Many in India rightly fear security threats to the bus service, and the potential for its misuse. Yet the likelihood that the bus service will improve security is greater than the likelihood of its misuse. An increasing number of countries — and groups of countries, such as the European Union and the Organisation of African States — have found that soft borders can help reduce violence and pave the way for lasting peace. For a start, the more official crossing points there are, the less the unofficial crossing points will be, curbing the black economies that generally develop in conflict-ridden areas to the benefit of armed and criminal groups, as both India and Pakistan know to their cost.
This, of course, means that there will be spoilers. The armed and criminal groups that benefit from Jammu and Kashmir’s isolation have already threatened to disrupt the Srinagar-Muzaffarabad bus service. Worse still, they have begun to assassinate the civic representatives elected in the recent municipal polls in Jammu and Kashmir. Ten elected representatives have already been killed; this has led to an equal number resigning in panic, and publishing “apologies” to the militant groups for having stood for election.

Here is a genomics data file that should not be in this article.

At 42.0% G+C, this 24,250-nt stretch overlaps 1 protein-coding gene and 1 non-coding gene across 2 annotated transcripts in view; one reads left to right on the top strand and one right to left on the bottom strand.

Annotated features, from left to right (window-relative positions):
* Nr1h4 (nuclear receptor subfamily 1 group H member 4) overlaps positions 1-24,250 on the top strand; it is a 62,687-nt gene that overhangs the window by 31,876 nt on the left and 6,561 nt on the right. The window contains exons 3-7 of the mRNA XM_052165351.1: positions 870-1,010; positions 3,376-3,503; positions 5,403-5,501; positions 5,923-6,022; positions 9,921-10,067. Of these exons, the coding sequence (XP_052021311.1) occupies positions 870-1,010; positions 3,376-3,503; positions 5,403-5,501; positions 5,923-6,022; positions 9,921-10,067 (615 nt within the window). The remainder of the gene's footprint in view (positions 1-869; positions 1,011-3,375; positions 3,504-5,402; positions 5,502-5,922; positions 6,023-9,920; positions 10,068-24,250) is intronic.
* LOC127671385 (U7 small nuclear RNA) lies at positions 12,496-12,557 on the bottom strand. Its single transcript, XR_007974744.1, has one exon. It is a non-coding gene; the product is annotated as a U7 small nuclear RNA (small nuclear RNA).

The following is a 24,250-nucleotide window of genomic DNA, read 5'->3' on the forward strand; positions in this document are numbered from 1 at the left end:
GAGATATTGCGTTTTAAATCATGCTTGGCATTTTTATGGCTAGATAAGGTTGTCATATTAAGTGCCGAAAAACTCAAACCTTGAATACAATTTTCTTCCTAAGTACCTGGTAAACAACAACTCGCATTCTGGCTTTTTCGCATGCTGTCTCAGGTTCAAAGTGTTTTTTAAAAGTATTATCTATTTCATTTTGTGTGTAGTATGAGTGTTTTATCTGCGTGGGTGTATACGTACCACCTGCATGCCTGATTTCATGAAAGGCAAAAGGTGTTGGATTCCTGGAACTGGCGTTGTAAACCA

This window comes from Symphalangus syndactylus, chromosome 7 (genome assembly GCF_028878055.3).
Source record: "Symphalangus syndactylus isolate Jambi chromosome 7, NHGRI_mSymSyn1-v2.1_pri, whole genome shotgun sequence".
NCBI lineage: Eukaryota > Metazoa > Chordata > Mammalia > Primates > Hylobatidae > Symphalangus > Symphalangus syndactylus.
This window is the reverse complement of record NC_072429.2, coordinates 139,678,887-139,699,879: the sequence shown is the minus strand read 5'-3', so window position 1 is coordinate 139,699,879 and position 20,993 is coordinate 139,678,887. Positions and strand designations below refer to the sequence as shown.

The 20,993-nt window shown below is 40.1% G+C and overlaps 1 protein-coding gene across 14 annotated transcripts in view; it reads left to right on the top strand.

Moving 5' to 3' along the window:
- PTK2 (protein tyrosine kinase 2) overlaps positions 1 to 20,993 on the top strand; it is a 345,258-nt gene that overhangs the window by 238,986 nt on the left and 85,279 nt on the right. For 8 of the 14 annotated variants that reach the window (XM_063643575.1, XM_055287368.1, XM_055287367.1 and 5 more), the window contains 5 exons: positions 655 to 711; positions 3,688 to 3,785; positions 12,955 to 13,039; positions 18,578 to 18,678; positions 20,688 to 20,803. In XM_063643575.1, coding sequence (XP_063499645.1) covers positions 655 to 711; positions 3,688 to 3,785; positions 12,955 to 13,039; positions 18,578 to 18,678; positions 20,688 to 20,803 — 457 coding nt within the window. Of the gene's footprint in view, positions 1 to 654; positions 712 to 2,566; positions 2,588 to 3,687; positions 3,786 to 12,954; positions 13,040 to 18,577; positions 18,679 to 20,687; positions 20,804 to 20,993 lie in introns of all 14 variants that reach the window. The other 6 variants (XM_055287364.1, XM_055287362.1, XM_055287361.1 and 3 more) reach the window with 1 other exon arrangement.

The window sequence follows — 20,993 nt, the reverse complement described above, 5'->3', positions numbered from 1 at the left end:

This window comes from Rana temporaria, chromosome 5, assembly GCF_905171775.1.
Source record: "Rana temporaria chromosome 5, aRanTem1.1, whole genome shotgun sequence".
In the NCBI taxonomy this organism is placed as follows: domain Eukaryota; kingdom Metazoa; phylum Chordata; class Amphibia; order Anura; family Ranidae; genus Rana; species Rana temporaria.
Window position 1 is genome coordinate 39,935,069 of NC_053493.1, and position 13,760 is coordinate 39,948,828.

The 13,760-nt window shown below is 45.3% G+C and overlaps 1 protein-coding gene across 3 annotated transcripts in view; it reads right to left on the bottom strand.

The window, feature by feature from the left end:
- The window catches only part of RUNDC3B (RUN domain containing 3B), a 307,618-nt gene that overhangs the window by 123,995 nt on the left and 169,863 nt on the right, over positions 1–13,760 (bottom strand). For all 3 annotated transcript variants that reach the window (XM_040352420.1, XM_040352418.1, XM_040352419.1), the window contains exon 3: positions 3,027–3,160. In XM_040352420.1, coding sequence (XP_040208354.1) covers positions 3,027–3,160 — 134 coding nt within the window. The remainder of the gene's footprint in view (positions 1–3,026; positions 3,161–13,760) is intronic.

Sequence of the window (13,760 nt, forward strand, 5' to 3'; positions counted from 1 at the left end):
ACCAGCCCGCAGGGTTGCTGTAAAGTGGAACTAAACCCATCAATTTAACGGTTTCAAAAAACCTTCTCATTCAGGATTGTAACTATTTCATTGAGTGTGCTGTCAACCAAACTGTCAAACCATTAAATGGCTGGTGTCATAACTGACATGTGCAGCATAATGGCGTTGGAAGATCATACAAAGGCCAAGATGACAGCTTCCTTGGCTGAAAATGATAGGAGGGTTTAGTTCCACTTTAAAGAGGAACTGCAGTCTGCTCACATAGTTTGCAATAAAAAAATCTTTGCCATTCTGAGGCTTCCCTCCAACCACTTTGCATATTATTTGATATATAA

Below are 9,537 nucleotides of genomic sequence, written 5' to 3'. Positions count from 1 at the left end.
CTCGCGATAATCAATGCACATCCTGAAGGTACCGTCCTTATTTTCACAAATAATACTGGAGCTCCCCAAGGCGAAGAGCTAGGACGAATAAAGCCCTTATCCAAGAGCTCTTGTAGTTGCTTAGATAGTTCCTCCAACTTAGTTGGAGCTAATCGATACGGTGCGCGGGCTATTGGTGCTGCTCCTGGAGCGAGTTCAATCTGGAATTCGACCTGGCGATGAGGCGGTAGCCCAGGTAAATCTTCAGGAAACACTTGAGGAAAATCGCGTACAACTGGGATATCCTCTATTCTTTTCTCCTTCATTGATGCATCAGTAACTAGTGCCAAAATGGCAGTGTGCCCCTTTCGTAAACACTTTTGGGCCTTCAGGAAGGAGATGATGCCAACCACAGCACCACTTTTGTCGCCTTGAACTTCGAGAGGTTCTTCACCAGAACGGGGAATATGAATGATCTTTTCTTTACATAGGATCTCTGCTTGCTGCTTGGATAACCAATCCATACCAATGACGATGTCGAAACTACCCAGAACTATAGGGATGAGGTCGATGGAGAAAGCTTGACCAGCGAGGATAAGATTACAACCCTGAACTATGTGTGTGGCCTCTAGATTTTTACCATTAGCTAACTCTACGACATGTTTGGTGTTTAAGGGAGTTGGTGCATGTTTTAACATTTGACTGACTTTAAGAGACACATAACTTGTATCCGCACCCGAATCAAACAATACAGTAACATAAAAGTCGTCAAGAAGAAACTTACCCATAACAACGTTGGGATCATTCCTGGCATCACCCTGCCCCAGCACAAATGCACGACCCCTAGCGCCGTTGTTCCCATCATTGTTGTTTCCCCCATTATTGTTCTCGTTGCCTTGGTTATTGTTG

The Pakistani government and civil society could have done more to push for an end to political assassinations in Jammu and Kashmir. Unequivocal opposition to these acts is still, unaccountably, missing at the public level. More distressingly, so is back channel opposition. Just recently, the Pakistani agencies used their influence over militant groups in Afghanistan to allow a violence-free election. Why not for Kashmir? This is a question that I hope our government keeps asking, not only of the Pakistani government, but also of the international community, whose pressure on the Pakistani government appears to have waned of late.